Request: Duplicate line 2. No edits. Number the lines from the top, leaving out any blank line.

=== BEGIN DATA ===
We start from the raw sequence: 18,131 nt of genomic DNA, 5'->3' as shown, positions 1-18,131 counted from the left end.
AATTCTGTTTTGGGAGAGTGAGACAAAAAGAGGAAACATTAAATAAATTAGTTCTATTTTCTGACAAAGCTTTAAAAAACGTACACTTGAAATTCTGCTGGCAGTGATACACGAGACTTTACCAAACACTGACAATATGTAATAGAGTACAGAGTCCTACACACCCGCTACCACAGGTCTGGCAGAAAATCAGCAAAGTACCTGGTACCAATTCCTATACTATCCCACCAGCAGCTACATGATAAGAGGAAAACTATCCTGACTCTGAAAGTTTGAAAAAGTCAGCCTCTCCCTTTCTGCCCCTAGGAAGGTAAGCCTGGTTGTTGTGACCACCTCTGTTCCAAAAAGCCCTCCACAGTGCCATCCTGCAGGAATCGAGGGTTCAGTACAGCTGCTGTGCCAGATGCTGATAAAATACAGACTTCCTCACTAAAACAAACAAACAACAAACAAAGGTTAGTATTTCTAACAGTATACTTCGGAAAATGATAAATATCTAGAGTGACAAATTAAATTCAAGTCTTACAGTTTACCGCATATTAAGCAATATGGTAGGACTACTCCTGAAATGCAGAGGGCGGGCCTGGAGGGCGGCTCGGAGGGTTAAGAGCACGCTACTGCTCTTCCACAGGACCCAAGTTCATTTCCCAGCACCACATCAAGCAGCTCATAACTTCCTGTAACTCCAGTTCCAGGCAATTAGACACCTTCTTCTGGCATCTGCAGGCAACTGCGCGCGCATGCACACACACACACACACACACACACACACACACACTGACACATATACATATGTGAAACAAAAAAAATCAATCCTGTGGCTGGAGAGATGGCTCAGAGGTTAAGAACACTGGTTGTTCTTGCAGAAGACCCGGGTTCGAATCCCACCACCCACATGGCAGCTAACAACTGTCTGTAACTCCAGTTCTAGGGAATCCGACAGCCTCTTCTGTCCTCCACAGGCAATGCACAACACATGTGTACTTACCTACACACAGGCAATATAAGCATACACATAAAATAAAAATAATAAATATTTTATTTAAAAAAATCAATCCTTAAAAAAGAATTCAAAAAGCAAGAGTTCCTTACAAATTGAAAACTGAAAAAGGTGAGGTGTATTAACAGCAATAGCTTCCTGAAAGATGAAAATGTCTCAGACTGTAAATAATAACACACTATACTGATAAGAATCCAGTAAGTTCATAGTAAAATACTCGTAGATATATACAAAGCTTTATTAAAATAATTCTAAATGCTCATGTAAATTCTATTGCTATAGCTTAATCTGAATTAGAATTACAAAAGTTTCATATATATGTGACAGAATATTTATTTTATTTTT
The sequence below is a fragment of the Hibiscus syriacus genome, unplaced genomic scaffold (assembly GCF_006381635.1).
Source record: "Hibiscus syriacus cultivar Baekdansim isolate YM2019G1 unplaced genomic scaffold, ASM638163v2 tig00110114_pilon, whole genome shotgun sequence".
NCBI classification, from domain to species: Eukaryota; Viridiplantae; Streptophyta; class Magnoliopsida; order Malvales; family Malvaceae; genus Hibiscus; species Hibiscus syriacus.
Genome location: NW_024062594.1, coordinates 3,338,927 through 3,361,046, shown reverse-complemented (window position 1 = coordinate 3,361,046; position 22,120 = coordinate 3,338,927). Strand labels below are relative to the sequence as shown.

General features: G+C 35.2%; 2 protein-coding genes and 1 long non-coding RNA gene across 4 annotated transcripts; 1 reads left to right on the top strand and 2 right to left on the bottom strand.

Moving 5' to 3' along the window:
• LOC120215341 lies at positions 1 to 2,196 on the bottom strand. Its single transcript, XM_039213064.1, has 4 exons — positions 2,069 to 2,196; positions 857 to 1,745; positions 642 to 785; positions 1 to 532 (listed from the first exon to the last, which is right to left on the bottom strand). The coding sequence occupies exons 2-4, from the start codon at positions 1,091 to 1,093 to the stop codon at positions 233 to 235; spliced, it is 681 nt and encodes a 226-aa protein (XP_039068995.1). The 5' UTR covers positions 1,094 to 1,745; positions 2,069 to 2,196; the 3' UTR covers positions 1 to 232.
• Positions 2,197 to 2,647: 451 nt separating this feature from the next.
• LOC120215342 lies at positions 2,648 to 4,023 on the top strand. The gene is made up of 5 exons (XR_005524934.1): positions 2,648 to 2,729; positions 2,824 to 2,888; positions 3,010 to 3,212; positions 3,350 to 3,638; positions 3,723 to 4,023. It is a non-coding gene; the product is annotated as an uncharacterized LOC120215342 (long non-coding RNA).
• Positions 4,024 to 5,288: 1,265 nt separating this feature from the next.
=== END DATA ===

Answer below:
AATTCTGTTTTGGGAGAGTGAGACAAAAAGAGGAAACATTAAATAAATTAGTTCTATTTTCTGACAAAGCTTTAAAAAACGTACACTTGAAATTCTGCTGGCAGTGATACACGAGACTTTACCAAACACTGACAATATGTAATAGAGTACAGAGTCCTACACACCCGCTACCACAGGTCTGGCAGAAAATCAGCAAAGTACCTGGTACCAATTCCTATACTATCCCACCAGCAGCTACATGATAAGAGGAAAACTATCCTGACTCTGAAAGTTTGAAAAAGTCAGCCTCTCCCTTTCTGCCCCTAGGAAGGTAAGCCTGGTTGTTGTGACCACCTCTGTTCCAAAAAGCCCTCCACAGTGCCATCCTGCAGGAATCGAGGGTTCAGTACAGCTGCTGTGCCAGATGCTGATAAAATACAGACTTCCTCACTAAAACAAACAAACAACAAACAAAGGTTAGTATTTCTAACAGTATACTTCGGAAAATGATAAATATCTAGAGTGACAAATTAAATTCAAGTCTTACAGTTTACCGCATATTAAGCAATATGGTAGGACTACTCCTGAAATGCAGAGGGCGGGCCTGGAGGGCGGCTCGGAGGGTTAAGAGCACGCTACTGCTCTTCCACAGGACCCAAGTTCATTTCCCAGCACCACATCAAGCAGCTCATAACTTCCTGTAACTCCAGTTCCAGGCAATTAGACACCTTCTTCTGGCATCTGCAGGCAACTGCGCGCGCATGCACACACACACACACACACACACACACACACACACTGACACATATACATATGTGAAACAAAAAAAATCAATCCTGTGGCTGGAGAGATGGCTCAGAGGTTAAGAACACTGGTTGTTCTTGCAGAAGACCCGGGTTCGAATCCCACCACCCACATGGCAGCTAACAACTGTCTGTAACTCCAGTTCTAGGGAATCCGACAGCCTCTTCTGTCCTCCACAGGCAATGCACAACACATGTGTACTTACCTACACACAGGCAATATAAGCATACACATAAAATAAAAATAATAAATATTTTATTTAAAAAAATCAATCCTTAAAAAAGAATTCAAAAAGCAAGAGTTCCTTACAAATTGAAAACTGAAAAAGGTGAGGTGTATTAACAGCAATAGCTTCCTGAAAGATGAAAATGTCTCAGACTGTAAATAATAACACACTATACTGATAAGAATCCAGTAAGTTCATAGTAAAATACTCGTAGATATATACAAAGCTTTATTAAAATAATTCTAAATGCTCATGTAAATTCTATTGCTATAGCTTAATCTGAATTAGAATTACAAAAGTTTCATATATATGTGACAGAATATTTATTTTATTTTT